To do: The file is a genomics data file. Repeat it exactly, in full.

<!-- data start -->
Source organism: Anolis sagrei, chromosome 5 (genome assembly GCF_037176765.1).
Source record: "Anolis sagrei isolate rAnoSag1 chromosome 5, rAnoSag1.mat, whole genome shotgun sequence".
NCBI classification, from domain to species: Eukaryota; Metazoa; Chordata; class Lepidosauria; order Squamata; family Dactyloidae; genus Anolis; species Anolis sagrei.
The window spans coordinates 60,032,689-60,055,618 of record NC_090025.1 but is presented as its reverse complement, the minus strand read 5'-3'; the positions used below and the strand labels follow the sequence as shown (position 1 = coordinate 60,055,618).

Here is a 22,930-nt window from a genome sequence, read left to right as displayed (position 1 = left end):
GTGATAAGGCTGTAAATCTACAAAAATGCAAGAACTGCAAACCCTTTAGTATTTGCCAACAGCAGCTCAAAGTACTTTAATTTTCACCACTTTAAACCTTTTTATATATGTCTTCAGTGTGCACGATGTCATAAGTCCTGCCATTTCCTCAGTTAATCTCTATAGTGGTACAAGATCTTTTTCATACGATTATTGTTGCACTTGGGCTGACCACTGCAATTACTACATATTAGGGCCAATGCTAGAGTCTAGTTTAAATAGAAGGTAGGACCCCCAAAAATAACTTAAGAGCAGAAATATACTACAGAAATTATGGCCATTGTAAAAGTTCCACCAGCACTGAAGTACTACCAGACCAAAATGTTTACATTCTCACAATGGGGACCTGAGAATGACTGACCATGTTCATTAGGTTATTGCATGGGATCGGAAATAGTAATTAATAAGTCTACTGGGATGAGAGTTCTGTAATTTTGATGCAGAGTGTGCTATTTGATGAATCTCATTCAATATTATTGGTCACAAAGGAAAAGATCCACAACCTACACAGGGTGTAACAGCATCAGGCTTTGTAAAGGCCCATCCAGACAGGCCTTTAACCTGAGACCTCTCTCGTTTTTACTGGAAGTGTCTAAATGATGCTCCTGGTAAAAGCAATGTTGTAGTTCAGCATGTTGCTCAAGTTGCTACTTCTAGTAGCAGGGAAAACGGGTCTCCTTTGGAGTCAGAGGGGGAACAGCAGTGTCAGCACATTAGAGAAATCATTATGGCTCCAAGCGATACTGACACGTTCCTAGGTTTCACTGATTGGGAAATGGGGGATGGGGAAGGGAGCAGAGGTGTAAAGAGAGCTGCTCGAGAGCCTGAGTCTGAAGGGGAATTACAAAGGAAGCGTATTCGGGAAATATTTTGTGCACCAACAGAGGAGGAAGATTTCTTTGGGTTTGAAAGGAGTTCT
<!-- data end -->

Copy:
Source organism: Anolis sagrei, chromosome 5 (genome assembly GCF_037176765.1).
Source record: "Anolis sagrei isolate rAnoSag1 chromosome 5, rAnoSag1.mat, whole genome shotgun sequence".
NCBI classification, from domain to species: Eukaryota; Metazoa; Chordata; class Lepidosauria; order Squamata; family Dactyloidae; genus Anolis; species Anolis sagrei.
The window spans coordinates 60,032,689-60,055,618 of record NC_090025.1 but is presented as its reverse complement, the minus strand read 5'-3'; the positions used below and the strand labels follow the sequence as shown (position 1 = coordinate 60,055,618).

Here is a 22,930-nt window from a genome sequence, read left to right as displayed (position 1 = left end):
GTGATAAGGCTGTAAATCTACAAAAATGCAAGAACTGCAAACCCTTTAGTATTTGCCAACAGCAGCTCAAAGTACTTTAATTTTCACCACTTTAAACCTTTTTATATATGTCTTCAGTGTGCACGATGTCATAAGTCCTGCCATTTCCTCAGTTAATCTCTATAGTGGTACAAGATCTTTTTCATACGATTATTGTTGCACTTGGGCTGACCACTGCAATTACTACATATTAGGGCCAATGCTAGAGTCTAGTTTAAATAGAAGGTAGGACCCCCAAAAATAACTTAAGAGCAGAAATATACTACAGAAATTATGGCCATTGTAAAAGTTCCACCAGCACTGAAGTACTACCAGACCAAAATGTTTACATTCTCACAATGGGGACCTGAGAATGACTGACCATGTTCATTAGGTTATTGCATGGGATCGGAAATAGTAATTAATAAGTCTACTGGGATGAGAGTTCTGTAATTTTGATGCAGAGTGTGCTATTTGATGAATCTCATTCAATATTATTGGTCACAAAGGAAAAGATCCACAACCTACACAGGGTGTAACAGCATCAGGCTTTGTAAAGGCCCATCCAGACAGGCCTTTAACCTGAGACCTCTCTCGTTTTTACTGGAAGTGTCTAAATGATGCTCCTGGTAAAAGCAATGTTGTAGTTCAGCATGTTGCTCAAGTTGCTACTTCTAGTAGCAGGGAAAACGGGTCTCCTTTGGAGTCAGAGGGGGAACAGCAGTGTCAGCACATTAGAGAAATCATTATGGCTCCAAGCGATACTGACACGTTCCTAGGTTTCACTGATTGGGAAATGGGGGATGGGGAAGGGAGCAGAGGTGTAAAGAGAGCTGCTCGAGAGCCTGAGTCTGAAGGGGAATTACAAAGGAAGCGTATTCGGGAAATATTTTGTGCACCAACAGAGGAGGAAGATTTCTTTGGGTTTGAAAGGAGTTCT